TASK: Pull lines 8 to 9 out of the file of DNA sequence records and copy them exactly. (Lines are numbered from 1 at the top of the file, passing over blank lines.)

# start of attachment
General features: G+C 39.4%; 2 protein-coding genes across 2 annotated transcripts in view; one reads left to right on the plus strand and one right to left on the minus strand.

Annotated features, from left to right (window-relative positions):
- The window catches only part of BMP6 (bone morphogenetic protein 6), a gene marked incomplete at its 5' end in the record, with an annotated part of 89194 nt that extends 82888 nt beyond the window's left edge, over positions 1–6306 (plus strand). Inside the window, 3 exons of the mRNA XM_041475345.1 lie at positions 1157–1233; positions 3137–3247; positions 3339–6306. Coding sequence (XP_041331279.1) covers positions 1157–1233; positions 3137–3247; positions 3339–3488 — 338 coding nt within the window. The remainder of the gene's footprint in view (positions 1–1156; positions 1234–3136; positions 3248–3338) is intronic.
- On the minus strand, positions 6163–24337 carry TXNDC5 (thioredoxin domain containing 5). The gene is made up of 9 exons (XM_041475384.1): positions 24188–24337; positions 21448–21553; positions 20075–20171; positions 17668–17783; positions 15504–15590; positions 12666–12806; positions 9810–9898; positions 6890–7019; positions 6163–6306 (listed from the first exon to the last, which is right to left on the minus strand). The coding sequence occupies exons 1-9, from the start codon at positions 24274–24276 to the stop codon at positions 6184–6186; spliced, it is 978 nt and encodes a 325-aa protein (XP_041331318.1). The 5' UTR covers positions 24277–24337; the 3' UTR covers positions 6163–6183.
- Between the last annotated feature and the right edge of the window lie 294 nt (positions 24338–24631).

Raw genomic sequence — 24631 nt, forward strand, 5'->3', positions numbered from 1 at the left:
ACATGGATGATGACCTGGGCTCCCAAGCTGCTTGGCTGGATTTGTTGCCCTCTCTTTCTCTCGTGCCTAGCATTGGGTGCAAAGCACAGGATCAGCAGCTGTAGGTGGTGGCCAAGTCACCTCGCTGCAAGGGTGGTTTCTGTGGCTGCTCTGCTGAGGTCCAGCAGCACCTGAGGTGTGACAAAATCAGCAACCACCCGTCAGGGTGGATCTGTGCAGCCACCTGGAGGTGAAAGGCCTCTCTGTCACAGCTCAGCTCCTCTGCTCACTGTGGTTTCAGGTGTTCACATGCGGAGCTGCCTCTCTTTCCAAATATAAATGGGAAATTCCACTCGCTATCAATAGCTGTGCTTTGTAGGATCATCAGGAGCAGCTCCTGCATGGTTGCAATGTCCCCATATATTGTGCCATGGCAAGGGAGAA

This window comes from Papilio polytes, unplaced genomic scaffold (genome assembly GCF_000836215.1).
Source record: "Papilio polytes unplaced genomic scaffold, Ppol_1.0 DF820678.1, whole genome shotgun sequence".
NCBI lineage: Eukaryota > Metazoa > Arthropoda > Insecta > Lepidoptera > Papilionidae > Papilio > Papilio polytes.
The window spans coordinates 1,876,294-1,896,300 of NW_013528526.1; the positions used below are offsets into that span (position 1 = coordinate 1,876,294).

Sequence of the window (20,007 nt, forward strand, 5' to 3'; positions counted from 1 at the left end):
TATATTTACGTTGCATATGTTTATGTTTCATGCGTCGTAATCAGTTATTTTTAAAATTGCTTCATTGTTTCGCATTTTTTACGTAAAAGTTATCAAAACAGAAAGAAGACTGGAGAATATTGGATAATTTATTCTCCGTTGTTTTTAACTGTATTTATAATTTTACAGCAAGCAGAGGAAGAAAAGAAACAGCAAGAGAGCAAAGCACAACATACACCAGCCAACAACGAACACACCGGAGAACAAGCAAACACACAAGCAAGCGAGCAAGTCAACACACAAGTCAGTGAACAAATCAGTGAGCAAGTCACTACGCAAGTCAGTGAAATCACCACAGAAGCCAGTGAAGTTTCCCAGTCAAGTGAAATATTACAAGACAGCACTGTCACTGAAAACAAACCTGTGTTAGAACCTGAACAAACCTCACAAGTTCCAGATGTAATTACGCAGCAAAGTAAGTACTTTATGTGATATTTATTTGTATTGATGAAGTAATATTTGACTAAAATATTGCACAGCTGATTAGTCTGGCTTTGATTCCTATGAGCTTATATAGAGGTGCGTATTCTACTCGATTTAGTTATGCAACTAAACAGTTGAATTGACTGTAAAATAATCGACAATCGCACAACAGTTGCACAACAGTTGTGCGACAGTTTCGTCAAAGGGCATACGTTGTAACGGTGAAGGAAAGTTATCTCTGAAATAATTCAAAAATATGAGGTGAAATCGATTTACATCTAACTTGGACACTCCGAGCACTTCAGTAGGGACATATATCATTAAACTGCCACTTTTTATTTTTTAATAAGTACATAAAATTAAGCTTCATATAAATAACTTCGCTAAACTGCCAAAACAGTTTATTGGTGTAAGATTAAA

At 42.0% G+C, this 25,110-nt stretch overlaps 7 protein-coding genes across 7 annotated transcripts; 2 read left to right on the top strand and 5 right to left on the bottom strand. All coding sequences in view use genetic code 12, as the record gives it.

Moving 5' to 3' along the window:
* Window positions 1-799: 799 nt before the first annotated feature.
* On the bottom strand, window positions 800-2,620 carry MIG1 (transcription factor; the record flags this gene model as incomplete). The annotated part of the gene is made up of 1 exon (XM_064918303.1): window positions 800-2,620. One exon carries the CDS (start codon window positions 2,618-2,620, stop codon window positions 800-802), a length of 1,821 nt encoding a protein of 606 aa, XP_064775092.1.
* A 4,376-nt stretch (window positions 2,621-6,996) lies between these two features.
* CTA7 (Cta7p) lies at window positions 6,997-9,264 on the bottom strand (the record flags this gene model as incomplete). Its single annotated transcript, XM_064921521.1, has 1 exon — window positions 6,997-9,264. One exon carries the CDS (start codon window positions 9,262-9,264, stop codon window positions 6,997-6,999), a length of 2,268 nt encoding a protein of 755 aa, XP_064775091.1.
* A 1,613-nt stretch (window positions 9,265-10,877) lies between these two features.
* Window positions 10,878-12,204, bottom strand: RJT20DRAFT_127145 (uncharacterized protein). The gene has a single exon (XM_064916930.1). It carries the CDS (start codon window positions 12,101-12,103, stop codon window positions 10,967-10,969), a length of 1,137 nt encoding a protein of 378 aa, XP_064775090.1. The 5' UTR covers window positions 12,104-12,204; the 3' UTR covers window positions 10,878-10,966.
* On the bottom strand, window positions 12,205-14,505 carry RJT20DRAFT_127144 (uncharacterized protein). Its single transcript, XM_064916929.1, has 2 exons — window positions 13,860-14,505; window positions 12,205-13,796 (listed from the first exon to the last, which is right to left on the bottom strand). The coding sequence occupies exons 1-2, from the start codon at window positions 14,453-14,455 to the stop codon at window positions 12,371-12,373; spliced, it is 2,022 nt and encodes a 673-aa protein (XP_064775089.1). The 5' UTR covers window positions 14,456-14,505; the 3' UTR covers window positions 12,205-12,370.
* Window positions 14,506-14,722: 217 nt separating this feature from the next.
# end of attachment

This window comes from Papilio polytes, unplaced genomic scaffold (genome assembly GCF_000836215.1).
Source record: "Papilio polytes unplaced genomic scaffold, Ppol_1.0 DF820678.1, whole genome shotgun sequence".